Pho Bo Tai Nam (The Perfect Vietnamese Beef Rice Noodle Soup)

Pho Bo Tai Nam (The Perfect Vietnamese Beef Rice Noodle Soup) Recipe

Gooooood morning, Vietnam! Phở is the National Vietnamese food. Phở bò tái nạm is a beef broth served with rice noodles and tender, thin pieces of flank steak flavored with traditional Vietnamese spices. It's one of my favorite Asian soups. When I visited Saigon 10 years ago, I remember having a big bowl of phở for breakfast! It's as good in the morning as it is for lunch and dinner. I think it's THE best street food in the world. Oh and it's pronounced "fuh" like the beginning of the word "fudge".

OK. Here goes... I might get in big trouble for handing out this recipe. I got it from my Tatie Danielle (aunt) who, unlike the one in the French comedy classic, is a sweetheart and an amazing cook, except that she does not share her recipes. She used to run a restaurant in the early 90s. She doesn't know the existence of this site yet and she's not very computer literate, so I hope that keeps me safe. At any rate, I figure I can't call myself a femme fatale if I don't do a little bit of recon and intel gathering. Shhh...

If - like me - you're a fan of Anthony Bourdain, you might be interested to know that Pho is one of his favorite dishes. Tony, this pho is for you .

 

http://www.youtube.com/watch?v=PsSiA-JHm0U

 

Ingredients

Yields: 10 servings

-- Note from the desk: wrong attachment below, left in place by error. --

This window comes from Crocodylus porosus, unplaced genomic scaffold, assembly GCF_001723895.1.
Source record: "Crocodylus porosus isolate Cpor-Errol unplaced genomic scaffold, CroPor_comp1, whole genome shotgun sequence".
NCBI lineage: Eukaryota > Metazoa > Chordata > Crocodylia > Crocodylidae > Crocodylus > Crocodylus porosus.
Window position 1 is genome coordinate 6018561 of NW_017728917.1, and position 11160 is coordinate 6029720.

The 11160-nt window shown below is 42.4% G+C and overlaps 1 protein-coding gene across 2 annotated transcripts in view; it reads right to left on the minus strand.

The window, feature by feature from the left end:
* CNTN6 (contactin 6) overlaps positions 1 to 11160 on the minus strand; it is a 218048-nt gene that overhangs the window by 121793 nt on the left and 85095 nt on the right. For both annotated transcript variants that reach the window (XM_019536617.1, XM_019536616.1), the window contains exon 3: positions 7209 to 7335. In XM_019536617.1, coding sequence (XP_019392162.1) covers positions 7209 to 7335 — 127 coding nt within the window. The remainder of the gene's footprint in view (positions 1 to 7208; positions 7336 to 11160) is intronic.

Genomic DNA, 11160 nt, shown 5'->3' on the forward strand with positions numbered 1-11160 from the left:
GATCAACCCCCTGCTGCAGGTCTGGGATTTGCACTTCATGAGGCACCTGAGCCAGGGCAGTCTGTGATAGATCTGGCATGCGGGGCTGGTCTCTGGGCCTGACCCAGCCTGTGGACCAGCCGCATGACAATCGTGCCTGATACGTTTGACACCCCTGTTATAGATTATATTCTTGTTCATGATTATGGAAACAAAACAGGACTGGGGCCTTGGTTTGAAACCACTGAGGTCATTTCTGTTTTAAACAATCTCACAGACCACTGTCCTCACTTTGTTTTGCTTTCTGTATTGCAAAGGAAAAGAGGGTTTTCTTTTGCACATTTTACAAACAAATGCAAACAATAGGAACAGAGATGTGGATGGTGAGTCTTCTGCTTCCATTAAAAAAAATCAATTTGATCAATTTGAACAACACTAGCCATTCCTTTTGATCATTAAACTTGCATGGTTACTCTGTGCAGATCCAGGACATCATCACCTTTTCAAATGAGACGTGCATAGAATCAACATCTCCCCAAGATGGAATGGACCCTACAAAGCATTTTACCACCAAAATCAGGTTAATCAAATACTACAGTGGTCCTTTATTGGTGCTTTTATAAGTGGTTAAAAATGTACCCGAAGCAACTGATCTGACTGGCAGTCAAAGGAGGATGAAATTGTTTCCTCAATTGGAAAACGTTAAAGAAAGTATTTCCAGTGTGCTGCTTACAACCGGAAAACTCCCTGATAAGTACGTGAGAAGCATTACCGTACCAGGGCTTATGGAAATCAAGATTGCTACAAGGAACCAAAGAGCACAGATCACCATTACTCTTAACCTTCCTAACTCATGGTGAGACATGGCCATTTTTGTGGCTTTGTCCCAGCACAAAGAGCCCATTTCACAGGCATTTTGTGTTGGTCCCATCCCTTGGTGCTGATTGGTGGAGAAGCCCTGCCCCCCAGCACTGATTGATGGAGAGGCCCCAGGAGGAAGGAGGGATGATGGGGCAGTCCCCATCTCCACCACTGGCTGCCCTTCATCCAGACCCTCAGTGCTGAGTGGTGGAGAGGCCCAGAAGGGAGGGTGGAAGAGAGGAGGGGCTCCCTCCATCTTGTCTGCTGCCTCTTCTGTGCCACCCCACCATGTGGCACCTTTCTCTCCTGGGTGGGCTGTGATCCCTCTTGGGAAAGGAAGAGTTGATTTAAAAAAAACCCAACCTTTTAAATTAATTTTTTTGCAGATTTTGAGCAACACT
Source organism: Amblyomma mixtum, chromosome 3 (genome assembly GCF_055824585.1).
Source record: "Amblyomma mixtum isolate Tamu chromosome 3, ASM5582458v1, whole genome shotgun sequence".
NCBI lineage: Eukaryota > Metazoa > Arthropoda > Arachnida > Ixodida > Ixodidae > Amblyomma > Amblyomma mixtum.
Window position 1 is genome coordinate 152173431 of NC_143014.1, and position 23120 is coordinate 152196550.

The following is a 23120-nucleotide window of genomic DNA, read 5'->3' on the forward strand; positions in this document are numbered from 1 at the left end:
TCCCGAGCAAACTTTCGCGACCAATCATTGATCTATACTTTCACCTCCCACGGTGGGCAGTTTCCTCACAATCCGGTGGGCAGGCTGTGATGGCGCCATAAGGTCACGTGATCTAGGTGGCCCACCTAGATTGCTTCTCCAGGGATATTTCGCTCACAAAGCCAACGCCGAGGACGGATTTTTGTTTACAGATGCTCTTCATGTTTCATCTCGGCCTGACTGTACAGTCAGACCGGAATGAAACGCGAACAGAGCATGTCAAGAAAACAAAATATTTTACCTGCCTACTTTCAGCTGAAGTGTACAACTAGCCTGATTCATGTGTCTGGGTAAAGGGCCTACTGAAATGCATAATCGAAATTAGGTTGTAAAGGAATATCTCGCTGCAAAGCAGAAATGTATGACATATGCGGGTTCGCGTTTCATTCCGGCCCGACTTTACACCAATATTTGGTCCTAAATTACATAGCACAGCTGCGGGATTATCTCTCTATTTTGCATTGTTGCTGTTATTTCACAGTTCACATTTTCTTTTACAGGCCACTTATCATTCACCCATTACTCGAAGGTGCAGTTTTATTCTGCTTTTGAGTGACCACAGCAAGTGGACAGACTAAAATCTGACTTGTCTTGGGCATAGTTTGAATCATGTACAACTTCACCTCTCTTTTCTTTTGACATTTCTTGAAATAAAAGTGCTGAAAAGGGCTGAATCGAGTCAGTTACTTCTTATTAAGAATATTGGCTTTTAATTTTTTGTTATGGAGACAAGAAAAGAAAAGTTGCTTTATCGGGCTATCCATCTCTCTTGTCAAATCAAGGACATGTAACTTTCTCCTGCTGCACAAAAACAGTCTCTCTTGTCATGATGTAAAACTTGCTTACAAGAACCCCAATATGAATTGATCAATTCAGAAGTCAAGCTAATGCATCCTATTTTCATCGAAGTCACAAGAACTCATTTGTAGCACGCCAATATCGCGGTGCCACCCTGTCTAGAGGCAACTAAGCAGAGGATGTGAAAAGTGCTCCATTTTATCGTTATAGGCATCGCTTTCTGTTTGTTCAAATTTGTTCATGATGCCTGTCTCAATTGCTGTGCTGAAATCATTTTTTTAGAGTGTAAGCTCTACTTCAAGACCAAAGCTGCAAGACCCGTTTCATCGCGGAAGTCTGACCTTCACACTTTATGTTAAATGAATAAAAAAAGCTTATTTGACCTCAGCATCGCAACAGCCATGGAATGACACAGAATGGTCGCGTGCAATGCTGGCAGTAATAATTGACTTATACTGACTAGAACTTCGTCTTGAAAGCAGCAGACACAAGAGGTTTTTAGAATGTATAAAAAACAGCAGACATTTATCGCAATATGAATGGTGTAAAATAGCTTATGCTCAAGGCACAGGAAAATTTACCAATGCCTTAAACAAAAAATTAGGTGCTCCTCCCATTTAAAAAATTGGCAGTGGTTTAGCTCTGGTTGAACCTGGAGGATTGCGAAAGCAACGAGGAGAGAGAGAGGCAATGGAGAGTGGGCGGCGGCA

6 1/2 quarts water
1 dozen oxtail bones
5 lbs large knuckle beef bones with marrow
1 yellow onion
1 chunk fresh ginger, about 4 inches
1 chunk daikon , peeled
3 sticks cinnamon, broken in half
2 Tbs coriander seeds
1/3 cup star anise seeds
2 Tbs whole cloves
2 black cardamom pods
8 green cardamom pods, slightly crushed
1/3 cup salt
4 tsp mushroom powder
1 tsp MSG, (optional)
3 Tbs sugar
2 to 2-1/2 lbs "outside" flank steak, very cold
2 packages rice noodles
2 cups bean sprouts
1 bunch Thai basil
1 bunch Vietnamese mint
1/2 bunch fresh cilantro
2 limes, cut into wedges
3 fresh green jalapeno peppers, sliced
5 red Thai bird chiles
5 Tbs hoisin sauce, as needed
5 Tbs chili garlic sauce, or Sriracha
1 white onion (milder in flavor), sliced paper-thin
1/2 bunch green onions, finely chopped


Directions

For the beef broth (the most important part to me):

In a pot, soak the knuckle bones in about a quart of water with 1 tablespoon of salt overnight. The next day, rinse the bones and place them with the oxtail bones in a pot and cover with water. Bring to a boil and cook for 5 minutes. Drain the water. Rinse the bones under running tap water and set aside. This step is important to get a clear broth before starting the long slow-cooking.